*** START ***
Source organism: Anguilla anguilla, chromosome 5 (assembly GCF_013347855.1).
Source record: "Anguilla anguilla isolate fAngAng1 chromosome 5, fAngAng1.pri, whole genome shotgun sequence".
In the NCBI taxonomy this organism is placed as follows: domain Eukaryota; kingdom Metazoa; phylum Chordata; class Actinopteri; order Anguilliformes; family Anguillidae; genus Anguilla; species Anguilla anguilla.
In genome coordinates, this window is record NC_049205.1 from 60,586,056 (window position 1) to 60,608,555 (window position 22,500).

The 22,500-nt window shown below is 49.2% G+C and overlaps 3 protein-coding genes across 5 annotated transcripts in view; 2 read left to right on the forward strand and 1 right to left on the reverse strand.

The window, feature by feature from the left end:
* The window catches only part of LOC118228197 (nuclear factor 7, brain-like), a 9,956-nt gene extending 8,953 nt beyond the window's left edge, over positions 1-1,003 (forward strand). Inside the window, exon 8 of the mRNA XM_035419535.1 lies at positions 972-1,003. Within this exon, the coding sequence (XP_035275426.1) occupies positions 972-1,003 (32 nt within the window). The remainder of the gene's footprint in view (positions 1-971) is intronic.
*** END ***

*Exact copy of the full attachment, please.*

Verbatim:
Source organism: Anguilla anguilla, chromosome 5 (assembly GCF_013347855.1).
Source record: "Anguilla anguilla isolate fAngAng1 chromosome 5, fAngAng1.pri, whole genome shotgun sequence".
In the NCBI taxonomy this organism is placed as follows: domain Eukaryota; kingdom Metazoa; phylum Chordata; class Actinopteri; order Anguilliformes; family Anguillidae; genus Anguilla; species Anguilla anguilla.
In genome coordinates, this window is record NC_049205.1 from 60,586,056 (window position 1) to 60,608,555 (window position 22,500).

The 22,500-nt window shown below is 49.2% G+C and overlaps 3 protein-coding genes across 5 annotated transcripts in view; 2 read left to right on the forward strand and 1 right to left on the reverse strand.

The window, feature by feature from the left end:
* The window catches only part of LOC118228197 (nuclear factor 7, brain-like), a 9,956-nt gene extending 8,953 nt beyond the window's left edge, over positions 1-1,003 (forward strand). Inside the window, exon 8 of the mRNA XM_035419535.1 lies at positions 972-1,003. Within this exon, the coding sequence (XP_035275426.1) occupies positions 972-1,003 (32 nt within the window). The remainder of the gene's footprint in view (positions 1-971) is intronic.